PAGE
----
US 4039684 A
A method for the treatment of canine seborrhea comprising oral administration of a daily dosage of 5-25 mg/kg of either 4-nitro-3-trifluoromethylisobutyranilide or its metabolite 4'-nitro-3'-trifluoromethyl-2-hydroxyisobutyranilide.
1. A method of treating canine seborrhea comprising the step of orally administering to a dog afflicted therewith an effective amount of a compound selected from the class consisting of 4-nitro-3-trifluoromethylisobutyranilide and 4'-nitro-3'-trifluoromethyl-2-hydroxyisobutyranilide.
2. A method as in claim 1 wherein said oral dose is in the form of a tablet.
3. A method according to claim 1 wherein said effective amount is within the range of 5 to 25 mg. per kg. of body weight.
4. A method according to claim 3 wherein said effective amount is approximately 10 mg. per kg. of body weight.
5. A method according to claim 1 wherein said compound is 4-nitro-3-trifluoromethylisobutyranalide.
Canine seborrhea is a recognized chronic skin disorder of dogs which may affect the entire body surface or be restricted to certain areas. The disease, which often remains with a dog for life, is characterized by increased scale formation and abnormal sebum secretion, with follicular plugging, oiliness, loss of hair, pruritus, erythema and a rancid odor being common. This condition may worsen in the wintertime, with the affected skin rendered more susceptible to bacterial infections. The etiology of canine seborrhea is generally obscure.
This disorder has been extensively described in the literature, e.g. Muller and Kirk, "SMALL ANIMAL DERMATOLOGY", 1969, Chapter 46; "COMPENDIUM OF VETERINARY DERMATOLOGY", Pfizer Labs, 1959, p. 21-22; "CANINE MEDICINE", First Catcott Edition, American Veterinary Publications, Inc., 1968, pp. 521-522, Kirk, R.W. Seborrhea "CURRENT VETERINARY THERAPY, III", 1968, p. 288, and Muller Canine Seborrhea, "ANIMAL HOSPITAL", 2:228-235, 1966.
Various treatments for canine seborrhea are in use, such as frequent bathing or shampooing and the administration of corticosteroids or antibiotics. These treatments have, however, generally been unsatisfactory in that they oftentimes fail to treat all of the symptoms and generally provide only temporary relief.
We have found that effective, long lasting relief from the symptoms of canine seborrhea can be obtained by oral administration to the afflicted dog of either 4-nitro-3-trifluoromethylisobutyranilide or its metabolite 4'-nitro-3'-trifluoromethyl-2-hydroxyisobutyranilide.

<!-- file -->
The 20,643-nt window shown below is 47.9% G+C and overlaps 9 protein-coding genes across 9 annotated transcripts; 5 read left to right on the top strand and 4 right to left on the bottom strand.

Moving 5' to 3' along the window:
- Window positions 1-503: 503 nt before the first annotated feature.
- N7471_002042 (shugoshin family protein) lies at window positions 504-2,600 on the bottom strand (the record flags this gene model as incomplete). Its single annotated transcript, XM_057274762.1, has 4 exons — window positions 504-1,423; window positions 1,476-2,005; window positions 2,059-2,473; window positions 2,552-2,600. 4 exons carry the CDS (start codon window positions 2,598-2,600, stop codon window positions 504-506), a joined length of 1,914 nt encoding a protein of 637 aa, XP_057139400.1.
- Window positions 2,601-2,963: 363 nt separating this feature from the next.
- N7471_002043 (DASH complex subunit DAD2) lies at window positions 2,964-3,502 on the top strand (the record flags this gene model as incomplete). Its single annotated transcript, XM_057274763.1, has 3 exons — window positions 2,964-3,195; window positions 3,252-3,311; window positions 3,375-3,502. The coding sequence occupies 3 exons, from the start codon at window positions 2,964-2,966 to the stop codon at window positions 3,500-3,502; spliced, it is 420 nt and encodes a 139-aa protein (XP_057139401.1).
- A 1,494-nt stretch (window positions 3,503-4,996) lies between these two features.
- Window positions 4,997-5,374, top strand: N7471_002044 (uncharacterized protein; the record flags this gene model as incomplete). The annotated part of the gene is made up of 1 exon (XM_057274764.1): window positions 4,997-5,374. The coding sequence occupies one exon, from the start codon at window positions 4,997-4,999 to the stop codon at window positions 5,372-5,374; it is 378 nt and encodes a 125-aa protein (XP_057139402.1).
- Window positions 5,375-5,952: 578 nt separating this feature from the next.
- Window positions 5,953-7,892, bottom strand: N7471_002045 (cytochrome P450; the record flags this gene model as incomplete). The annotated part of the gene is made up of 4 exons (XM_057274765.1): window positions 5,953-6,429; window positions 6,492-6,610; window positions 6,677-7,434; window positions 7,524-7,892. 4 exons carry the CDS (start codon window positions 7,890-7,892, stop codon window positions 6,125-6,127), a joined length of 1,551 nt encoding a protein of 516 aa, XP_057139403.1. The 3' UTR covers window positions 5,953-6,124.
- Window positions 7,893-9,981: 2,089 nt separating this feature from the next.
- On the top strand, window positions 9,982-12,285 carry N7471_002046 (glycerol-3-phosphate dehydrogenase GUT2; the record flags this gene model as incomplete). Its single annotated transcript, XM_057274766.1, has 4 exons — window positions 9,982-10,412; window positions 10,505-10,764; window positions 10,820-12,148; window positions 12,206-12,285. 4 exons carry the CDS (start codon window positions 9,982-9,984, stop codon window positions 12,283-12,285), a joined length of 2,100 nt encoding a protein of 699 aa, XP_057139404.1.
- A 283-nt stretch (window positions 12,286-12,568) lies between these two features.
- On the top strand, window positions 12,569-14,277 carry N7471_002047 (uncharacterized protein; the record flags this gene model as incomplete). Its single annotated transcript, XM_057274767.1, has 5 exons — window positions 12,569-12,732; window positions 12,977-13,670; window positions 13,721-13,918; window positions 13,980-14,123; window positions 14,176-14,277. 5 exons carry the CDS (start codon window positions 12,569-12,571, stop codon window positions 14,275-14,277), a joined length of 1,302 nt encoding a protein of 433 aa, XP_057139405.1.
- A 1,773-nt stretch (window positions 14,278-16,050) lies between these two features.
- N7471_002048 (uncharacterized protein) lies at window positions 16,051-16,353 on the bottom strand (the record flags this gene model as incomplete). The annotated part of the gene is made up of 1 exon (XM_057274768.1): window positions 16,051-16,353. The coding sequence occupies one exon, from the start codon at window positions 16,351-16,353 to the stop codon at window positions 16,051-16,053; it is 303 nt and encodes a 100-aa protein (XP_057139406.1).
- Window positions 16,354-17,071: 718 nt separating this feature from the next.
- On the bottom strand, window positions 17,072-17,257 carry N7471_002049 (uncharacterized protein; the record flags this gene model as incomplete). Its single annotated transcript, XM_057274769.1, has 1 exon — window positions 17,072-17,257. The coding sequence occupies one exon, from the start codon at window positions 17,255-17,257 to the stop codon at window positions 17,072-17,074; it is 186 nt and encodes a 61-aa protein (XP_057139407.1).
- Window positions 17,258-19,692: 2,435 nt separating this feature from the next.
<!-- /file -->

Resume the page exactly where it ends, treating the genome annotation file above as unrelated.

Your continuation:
Both of these compounds have previously been reported to have antiandrogenic properties. See British Pat. No. 1,360,001 and South African Pat. No. 73/8858.
Generally, a single daily dose of 5-25 mg. per kg. of body weight of the above compounds will substantially relieve the condition in about 10 to 15 days and will usually return a dog to normal in about 30 days. A daily dosage regimen of approximately 10 mg. of active compound per kg. of body weight once a day is preferred.
A tablet is the preferred dosage form although it would be possible to orally administer the compound in other ways, e.g. mixing in powder or liquid form with food.
Various standard ingredients may optionally be included in the dosage form such as preservatives; lubricants, e.g. magnesium stearate; excipients (diluents), e.g. lactose; surfactants, e.g. sodium lauryl sulfate; binders, e.g. polyvinylpyrrolidone; disintigrants, e.g. corn starch.
The following nonlimiting example is presented to illustrate an orally administered tablet. All concentrations are by weight unless otherwise specified
______________________________________Ingredient mg/Tablet______________________________________4-nitro-3-trifluoromethylisobutyranilide 100.0lactose, hydrous 383.0sodium lauryl sulfate 12.0polyvinylpyrrolidone 25.0corn starch 77.0magnesium stearate 3.0 600.0______________________________________
The above tablet was orally administered once each day to a 7 year old female dachshund weighing about 7 kg. The animal was known to have suffered from a general seborrheic condition for at least six months. Prior to medication the animal had a rancid odor and showed signs of extreme oiliness, scaliness, dandruff, pruritus and hair loss. Following 15 days of treatment, the signs were greatly reduced and by 30 days the animal appeared to be normal. The animal remained normal through 90 days of medication.
Four of the above tablets were orally administered once a day to a 5 year old male german shepard weighing about 43 kg. The animal was known to have suffered from a general seborrheic condition for at least six months. Prior to medication the animal had a ancid odor and showed signs of extreme oiliness, scaliness, dandruff, pruritus, inflammation and hair loss. After 15 days of treatment, the signs were reduced and after 30 days of treatment the animal was nearly clinically normal.
Numerous other variants of the above composition will be apparent to one skilled in the art.